This strategy can prevent escalation of and de-escalate a tense conversation. “Most of the time if they’re being super aggressive, they’re dealing with some kind of pain too,” Chan said. “You’re the only one you can control. This tool does work, but can you keep your cool long enough to show you’re really listening?”
Farmers are problem solvers for all sorts of issues that threaten their livelihood. For this reason, many would rather skip emotional support and head right to practical support. This is a mistake.
“A business meeting is focused on the practical side,” Chan said. “People aren’t going to be open to practical support until they show they know you get it. After you validate, you have to say something that shows togetherness. Sometimes, you have to sit there and let that emotional support sink in before you go ahead to problem solving.”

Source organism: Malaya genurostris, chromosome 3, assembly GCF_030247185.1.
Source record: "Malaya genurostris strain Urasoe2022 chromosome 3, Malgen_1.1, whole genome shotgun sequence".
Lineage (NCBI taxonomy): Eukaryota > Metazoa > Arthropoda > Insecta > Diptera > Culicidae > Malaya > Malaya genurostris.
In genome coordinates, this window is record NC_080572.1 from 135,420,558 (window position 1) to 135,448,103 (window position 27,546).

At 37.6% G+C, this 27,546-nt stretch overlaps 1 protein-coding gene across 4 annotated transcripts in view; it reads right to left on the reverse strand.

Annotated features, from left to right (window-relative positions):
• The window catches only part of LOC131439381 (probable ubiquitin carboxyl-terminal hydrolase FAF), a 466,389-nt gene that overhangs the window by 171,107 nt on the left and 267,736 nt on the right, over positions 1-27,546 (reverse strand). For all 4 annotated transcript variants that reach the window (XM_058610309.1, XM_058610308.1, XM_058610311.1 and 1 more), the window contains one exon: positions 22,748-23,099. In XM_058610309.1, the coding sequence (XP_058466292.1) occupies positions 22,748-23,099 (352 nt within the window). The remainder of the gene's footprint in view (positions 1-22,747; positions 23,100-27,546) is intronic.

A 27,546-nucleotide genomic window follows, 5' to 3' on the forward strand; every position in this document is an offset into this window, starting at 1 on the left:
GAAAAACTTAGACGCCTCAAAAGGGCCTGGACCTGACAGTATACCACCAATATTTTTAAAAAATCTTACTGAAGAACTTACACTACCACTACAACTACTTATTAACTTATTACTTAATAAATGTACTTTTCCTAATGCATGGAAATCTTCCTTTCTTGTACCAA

Emotional support can include comfort, reassurance, togetherness and hope. The practical support – distraction, redirection, exposure, problem-solving, setting limits and taking over – comes next.
“Each time you supply that evidence you understand their perspective, the emotions do come down,” Chan said. “They’re not going to be able to hear about your pain if you are also hurt. It takes some additional personal fortitude to do this while you’re also hurting.”